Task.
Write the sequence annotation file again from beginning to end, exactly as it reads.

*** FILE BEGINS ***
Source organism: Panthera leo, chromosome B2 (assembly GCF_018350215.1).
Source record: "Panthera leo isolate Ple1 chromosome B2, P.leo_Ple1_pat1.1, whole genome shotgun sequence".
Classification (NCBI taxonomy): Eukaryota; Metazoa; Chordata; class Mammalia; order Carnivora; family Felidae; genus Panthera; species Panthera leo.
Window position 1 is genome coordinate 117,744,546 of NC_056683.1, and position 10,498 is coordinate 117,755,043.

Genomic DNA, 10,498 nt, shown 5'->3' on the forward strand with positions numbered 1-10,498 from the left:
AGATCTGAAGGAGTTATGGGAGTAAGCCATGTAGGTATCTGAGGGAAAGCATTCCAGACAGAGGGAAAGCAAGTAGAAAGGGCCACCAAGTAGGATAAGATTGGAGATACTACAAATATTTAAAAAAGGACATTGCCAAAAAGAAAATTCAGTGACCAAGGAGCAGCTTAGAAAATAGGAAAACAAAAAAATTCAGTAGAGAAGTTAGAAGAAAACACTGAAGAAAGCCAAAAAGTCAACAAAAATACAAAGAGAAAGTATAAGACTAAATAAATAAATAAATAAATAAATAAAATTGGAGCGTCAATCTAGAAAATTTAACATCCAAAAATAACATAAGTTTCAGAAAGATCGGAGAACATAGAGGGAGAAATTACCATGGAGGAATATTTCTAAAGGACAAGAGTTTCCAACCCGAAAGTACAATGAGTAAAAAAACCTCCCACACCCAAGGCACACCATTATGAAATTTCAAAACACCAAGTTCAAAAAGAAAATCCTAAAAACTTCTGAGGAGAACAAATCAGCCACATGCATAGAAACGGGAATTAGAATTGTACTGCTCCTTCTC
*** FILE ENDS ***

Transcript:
Source organism: Panthera leo, chromosome B2 (assembly GCF_018350215.1).
Source record: "Panthera leo isolate Ple1 chromosome B2, P.leo_Ple1_pat1.1, whole genome shotgun sequence".
Classification (NCBI taxonomy): Eukaryota; Metazoa; Chordata; class Mammalia; order Carnivora; family Felidae; genus Panthera; species Panthera leo.
Window position 1 is genome coordinate 117,744,546 of NC_056683.1, and position 10,498 is coordinate 117,755,043.

Genomic DNA, 10,498 nt, shown 5'->3' on the forward strand with positions numbered 1-10,498 from the left:
AGATCTGAAGGAGTTATGGGAGTAAGCCATGTAGGTATCTGAGGGAAAGCATTCCAGACAGAGGGAAAGCAAGTAGAAAGGGCCACCAAGTAGGATAAGATTGGAGATACTACAAATATTTAAAAAAGGACATTGCCAAAAAGAAAATTCAGTGACCAAGGAGCAGCTTAGAAAATAGGAAAACAAAAAAATTCAGTAGAGAAGTTAGAAGAAAACACTGAAGAAAGCCAAAAAGTCAACAAAAATACAAAGAGAAAGTATAAGACTAAATAAATAAATAAATAAATAAATAAAATTGGAGCGTCAATCTAGAAAATTTAACATCCAAAAATAACATAAGTTTCAGAAAGATCGGAGAACATAGAGGGAGAAATTACCATGGAGGAATATTTCTAAAGGACAAGAGTTTCCAACCCGAAAGTACAATGAGTAAAAAAACCTCCCACACCCAAGGCACACCATTATGAAATTTCAAAACACCAAGTTCAAAAAGAAAATCCTAAAAACTTCTGAGGAGAACAAATCAGCCACATGCATAGAAACGGGAATTAGAATTGTACTGCTCCTTCTC